US Campaign 2012
President Barack Obama onstage at the Democratic National Convention at the Time Warner Cable Arena on September 6, 2012 in Charlotte, N.C.
Charles Ommanney—Getty Images
November 24, 2014 2:18 PM EST

The Democratic National Committee announced Monday afternoon that it had narrowed the list of finalist cities to host the 2016 Democratic National Convention to Columbus, New York and Philadelphia.

The announcement comes after a round of visits by DNC technical advisors to five semifinalist cities, including Birmingham and Phoenix. Cleveland was initially a semifinalist, but was removed from contention once it was selected earlier this year to host the 2016 Republican National Convention.

“We’re thrilled to move to the next step of the selection process to determine where Democrats will come together to nominate the 45th President of the United States,” said DNC Chair Debbie Wasserman Schultz in a statement. “We are fortunate to have such a diverse and vibrant group of cities interested in hosting this special event and we thank Phoenix and Birmingham for showcasing their special communities.”

The Democratic National Committee is considering three dates for the convention: the weeks of July 18, July 25, and August 22, 2016. The date and location will be finalized early next year, but indicate that Democrats are considering following Republicans in moving the convention earlier in the summer, freeing up general election dollars earlier for their eventual nominee. The Republican National Convention will start either on June 27 or July 18, 2016, according to the Republican National Committee, with a final determination expected in the new year.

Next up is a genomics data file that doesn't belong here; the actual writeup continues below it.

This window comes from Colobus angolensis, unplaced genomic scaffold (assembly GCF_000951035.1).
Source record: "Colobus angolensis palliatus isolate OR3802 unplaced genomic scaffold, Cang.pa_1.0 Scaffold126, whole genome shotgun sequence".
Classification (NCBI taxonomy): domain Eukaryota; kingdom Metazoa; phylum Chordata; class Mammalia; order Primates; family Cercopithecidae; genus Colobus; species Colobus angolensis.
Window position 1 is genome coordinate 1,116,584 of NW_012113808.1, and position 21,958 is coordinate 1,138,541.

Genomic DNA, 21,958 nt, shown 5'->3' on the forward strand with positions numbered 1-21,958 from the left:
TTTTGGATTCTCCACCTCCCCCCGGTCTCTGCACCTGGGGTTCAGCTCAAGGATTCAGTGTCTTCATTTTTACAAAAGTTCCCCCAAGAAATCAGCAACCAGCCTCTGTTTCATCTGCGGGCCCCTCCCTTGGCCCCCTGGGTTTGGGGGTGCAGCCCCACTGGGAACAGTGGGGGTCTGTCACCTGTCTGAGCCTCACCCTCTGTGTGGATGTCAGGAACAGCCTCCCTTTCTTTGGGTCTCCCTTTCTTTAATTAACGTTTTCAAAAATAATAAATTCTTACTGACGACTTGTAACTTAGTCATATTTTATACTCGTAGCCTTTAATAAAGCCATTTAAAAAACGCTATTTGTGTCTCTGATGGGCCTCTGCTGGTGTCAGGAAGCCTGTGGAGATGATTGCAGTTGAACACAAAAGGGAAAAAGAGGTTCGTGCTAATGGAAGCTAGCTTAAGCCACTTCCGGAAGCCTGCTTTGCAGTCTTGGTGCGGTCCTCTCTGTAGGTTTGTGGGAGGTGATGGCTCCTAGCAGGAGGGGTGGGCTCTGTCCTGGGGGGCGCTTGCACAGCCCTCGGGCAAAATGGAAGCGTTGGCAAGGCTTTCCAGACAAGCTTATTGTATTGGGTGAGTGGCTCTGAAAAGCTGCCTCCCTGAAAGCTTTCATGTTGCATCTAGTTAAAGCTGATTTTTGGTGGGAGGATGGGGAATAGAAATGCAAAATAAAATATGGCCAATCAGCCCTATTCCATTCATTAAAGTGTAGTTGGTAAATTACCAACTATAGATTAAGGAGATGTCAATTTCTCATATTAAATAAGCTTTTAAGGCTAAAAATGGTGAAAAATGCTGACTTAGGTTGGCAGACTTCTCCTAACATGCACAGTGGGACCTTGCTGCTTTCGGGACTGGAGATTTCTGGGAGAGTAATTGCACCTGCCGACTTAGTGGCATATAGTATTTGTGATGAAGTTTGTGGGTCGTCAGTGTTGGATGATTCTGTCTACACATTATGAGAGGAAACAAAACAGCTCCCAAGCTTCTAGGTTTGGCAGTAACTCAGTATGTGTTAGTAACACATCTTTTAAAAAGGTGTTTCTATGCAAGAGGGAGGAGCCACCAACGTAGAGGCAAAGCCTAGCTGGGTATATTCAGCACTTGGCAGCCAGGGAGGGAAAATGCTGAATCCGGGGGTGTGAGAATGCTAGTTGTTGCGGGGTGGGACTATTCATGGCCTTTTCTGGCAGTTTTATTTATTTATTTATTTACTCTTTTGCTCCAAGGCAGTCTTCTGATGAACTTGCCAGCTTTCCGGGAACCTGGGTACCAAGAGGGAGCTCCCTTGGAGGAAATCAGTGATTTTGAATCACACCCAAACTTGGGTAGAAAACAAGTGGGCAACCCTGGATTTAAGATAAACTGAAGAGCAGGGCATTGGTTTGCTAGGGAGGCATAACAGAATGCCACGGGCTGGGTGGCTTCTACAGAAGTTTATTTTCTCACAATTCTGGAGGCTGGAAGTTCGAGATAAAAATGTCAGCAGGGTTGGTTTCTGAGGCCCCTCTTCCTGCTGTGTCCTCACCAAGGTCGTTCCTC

Central to the DNC’s thinking as it further narrows the list will be the host city’s ability to come up with the tens of millions necessary to fund a convention, particularly now that Congress has withdrawn public financing of the quadrennial Republican and Democratic gatherings. The 2012 DNC convention in Charlotte ended up deeply in debt, with Duke Energy forgiving a $10 million loan to the host committee, despite President Barack Obama’s pledge that his convention would not accept corporate donations.

More Must-Read Stories From TIME

Contact us at

Read More From TIME
You May Also Like